What a coincidence: With pitching moves, Angels save on bonuses

Angels pitcher Jesse Chavez would have earned a $250,000 bonus if he had started against the Rangers last week.
(Fred Thornhill / The Canadian Press via AP)

Whether by coincidence or design, the Angels put themselves into position to save at least $750,000 with the way they ordered their pitchers in a win over Texas on Friday.

Needing to fill a start vacated by the injured Andrew Heaney, they picked from a stacked September bullpen of 14 men and settled on one who had not started a game all year.

In total, they used seven relievers, standard practice for this stage of the season. But, to start the game, they made a curious choice. Rather than start Jesse Chavez or Yusmeiro Petit, both of whom have started for them this season, the Angels chose Bud Norris, their former closer, then used Chavez and Petit in relief.


Norris had previously pitched in 56 games this season, all out of the bullpen. The decision probably cost him money, as his deal dictates he receives a $500,000 bonus if makes 60 relief appearances. That would have been a virtual certainty if he remained a reliever throughout September, but is now an improbability. In the last 10 days, he has pitched only once: the game he started.

Chavez has started 21 games this season, shifting to the bullpen while carrying a 5.43 earned-run average at August’s start. He impressed with a 2.50 ERA in his first five weeks in the bullpen.

He also had money on the line. As previously reported, he stands to earn a $250,000 bonus if he starts a 22nd game and another $250,000 if he remains in the rotation to make 24 starts.

Angels manager Mike Scioscia said Tuesday that he was unaware of the incentives in both players’ contracts.

“In my position as a manager,” Scioscia said, “I’m not privy to those contract things, and for good reason.”

Angels general manager Billy Eppler said the decision was made because Scioscia likes to have “maneuverable pieces” in the bullpen, freeing him to make pitching changes as desired. Eppler cited both pitchers’ experience starting and relieving.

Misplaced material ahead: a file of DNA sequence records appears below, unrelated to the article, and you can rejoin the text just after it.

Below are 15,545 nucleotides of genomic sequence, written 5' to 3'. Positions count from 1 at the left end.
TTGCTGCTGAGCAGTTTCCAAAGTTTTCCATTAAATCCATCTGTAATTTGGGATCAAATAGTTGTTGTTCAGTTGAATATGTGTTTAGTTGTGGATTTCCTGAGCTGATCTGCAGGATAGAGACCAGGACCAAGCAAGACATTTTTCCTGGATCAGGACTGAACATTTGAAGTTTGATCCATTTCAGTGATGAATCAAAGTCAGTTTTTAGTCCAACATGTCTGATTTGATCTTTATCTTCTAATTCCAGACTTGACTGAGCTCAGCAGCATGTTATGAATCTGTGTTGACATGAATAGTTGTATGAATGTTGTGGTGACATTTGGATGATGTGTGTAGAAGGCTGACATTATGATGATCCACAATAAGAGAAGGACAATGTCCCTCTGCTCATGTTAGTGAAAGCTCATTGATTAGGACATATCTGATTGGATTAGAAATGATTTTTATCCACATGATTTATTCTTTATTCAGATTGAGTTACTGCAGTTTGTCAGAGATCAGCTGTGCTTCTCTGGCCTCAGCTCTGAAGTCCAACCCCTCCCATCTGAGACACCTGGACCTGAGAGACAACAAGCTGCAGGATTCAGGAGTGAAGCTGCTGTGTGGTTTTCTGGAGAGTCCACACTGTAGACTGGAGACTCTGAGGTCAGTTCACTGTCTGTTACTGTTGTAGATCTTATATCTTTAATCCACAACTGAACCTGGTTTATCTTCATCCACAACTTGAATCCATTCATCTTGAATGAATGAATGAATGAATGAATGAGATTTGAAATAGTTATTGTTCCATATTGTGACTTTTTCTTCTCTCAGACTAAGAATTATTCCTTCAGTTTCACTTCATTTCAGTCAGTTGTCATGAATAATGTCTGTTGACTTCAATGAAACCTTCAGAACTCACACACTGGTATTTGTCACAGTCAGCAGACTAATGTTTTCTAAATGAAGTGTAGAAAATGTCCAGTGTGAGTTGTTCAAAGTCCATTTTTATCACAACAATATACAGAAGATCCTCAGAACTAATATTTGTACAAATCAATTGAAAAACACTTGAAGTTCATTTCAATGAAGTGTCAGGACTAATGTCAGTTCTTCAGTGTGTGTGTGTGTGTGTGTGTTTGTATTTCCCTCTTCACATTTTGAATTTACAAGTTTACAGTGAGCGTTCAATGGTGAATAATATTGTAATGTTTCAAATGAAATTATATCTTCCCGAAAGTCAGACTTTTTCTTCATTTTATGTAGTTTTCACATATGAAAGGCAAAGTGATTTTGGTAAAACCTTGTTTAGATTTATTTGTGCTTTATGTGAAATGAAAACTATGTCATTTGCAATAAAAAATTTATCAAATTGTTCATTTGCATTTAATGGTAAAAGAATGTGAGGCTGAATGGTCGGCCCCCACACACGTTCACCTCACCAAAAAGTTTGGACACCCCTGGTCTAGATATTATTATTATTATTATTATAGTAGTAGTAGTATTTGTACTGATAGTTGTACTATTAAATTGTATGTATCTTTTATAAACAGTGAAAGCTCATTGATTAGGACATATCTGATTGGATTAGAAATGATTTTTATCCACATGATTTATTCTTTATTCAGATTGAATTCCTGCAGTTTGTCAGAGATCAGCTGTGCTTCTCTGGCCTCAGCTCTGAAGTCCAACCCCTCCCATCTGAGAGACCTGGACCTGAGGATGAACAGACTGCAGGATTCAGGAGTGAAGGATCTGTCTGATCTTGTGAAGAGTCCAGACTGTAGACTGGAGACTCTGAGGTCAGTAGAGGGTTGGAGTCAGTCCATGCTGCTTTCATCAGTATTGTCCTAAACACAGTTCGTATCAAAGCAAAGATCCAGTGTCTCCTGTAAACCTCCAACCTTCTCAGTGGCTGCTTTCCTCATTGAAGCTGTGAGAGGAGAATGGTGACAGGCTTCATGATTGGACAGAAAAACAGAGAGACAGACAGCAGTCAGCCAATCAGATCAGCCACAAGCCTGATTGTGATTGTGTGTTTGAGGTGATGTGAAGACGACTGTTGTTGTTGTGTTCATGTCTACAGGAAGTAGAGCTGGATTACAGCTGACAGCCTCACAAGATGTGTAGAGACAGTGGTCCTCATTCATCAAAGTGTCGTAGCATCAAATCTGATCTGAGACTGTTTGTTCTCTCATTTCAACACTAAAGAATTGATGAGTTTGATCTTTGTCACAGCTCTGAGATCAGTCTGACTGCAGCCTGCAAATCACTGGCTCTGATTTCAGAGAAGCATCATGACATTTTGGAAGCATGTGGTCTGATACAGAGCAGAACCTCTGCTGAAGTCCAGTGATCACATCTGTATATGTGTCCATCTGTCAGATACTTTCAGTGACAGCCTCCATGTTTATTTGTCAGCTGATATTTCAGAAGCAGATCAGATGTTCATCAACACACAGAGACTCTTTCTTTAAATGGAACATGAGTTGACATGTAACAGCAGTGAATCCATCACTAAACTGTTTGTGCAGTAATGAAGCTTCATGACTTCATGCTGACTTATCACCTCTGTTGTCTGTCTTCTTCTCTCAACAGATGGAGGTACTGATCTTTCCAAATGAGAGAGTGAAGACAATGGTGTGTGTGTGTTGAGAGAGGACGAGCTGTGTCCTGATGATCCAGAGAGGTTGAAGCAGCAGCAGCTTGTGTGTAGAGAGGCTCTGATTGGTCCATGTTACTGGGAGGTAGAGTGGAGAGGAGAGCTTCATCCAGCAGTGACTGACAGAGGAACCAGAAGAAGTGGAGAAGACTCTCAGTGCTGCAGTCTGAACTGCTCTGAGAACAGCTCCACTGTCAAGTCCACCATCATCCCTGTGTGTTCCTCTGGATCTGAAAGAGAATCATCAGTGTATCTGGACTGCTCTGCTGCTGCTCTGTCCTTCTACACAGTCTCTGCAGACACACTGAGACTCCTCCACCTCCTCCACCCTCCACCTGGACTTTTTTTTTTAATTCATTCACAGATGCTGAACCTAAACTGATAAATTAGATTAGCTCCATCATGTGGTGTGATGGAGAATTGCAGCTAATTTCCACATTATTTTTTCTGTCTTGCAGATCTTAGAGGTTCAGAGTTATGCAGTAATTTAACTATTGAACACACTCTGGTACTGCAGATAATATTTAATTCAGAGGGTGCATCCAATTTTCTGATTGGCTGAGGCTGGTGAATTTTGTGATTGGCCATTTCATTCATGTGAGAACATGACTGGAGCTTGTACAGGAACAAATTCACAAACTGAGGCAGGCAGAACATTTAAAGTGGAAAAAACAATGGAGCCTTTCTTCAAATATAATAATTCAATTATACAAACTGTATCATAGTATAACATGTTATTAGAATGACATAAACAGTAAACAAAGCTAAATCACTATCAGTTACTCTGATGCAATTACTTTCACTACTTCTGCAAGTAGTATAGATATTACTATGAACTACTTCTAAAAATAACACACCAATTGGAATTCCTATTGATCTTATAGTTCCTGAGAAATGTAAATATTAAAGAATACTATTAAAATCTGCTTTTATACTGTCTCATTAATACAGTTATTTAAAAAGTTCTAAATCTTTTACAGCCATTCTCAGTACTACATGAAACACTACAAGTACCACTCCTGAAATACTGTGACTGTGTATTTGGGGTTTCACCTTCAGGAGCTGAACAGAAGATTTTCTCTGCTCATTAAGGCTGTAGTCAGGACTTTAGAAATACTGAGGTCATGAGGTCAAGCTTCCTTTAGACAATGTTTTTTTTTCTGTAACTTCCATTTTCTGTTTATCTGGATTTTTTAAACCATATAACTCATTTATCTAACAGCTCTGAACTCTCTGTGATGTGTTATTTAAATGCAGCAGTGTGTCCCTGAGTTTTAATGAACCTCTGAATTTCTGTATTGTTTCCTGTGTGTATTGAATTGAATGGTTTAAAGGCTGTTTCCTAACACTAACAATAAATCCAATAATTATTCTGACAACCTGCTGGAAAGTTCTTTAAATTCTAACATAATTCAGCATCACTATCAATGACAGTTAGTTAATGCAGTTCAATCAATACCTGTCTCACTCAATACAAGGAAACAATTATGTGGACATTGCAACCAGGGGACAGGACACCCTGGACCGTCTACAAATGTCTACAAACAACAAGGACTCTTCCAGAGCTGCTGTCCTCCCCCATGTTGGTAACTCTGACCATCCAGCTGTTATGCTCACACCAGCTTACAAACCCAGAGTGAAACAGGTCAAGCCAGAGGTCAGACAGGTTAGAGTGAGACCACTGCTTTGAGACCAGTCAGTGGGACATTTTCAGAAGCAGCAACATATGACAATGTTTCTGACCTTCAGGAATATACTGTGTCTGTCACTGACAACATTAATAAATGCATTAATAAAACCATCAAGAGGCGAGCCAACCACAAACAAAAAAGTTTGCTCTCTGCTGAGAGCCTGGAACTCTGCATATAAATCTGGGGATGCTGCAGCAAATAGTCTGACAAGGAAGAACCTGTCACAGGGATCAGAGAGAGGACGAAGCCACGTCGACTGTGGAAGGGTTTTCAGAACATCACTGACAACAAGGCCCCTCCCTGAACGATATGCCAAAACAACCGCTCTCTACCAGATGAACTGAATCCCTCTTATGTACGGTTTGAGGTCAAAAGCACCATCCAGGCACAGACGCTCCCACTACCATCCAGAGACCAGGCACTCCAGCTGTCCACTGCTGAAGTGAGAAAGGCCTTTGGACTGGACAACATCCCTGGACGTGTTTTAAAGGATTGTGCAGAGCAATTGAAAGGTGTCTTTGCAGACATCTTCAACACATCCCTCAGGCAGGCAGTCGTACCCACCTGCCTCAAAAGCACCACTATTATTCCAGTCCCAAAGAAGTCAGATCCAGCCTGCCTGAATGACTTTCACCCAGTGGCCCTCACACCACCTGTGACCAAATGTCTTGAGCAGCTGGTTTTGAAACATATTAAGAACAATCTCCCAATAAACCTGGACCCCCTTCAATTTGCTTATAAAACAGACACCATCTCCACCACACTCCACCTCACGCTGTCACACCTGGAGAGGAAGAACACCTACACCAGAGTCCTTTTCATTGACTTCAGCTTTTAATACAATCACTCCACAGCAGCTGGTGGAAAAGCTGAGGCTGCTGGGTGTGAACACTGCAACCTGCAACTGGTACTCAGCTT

“It’s just a coincidence,” Eppler said.

Both pitchers will be free agents at season’s end. Norris, 32, declined to comment on the matter. Chavez, 34, said he was untroubled by the team’s decision, noting his earlier struggles as a starter.

“I’m not about having a problem or letting it trickle down any more than what it already is,” Chavez said. “Everybody down there is capable enough to start. Either way, somebody was gonna get it.”

Between his base salary and earlier incentives, Chavez has already guaranteed himself a career-high $6.55 million this year. Norris’ $1.75-million salary is less than he has earned in any of the last five seasons.

Chavez said he did not want to think that money was a factor in the decision.

“I’m a player,” Chavez said. “We never want it to look at it that way, because we never want to look at the game as a business. We want to look at it as a game we’ve come to enjoy and love.

“If a start comes about, cool. But I’m not peeking around the corner. I know the incentives are out there. Obviously, we negotiated it. But if we look at it that way, we’re not going to be able to come out and do our job.”

The Angels again need to fill Heaney’s spot Saturday in Houston. Scioscia said he has not yet made a decision.

Follow Pedro Moura on Twitter @pedromoura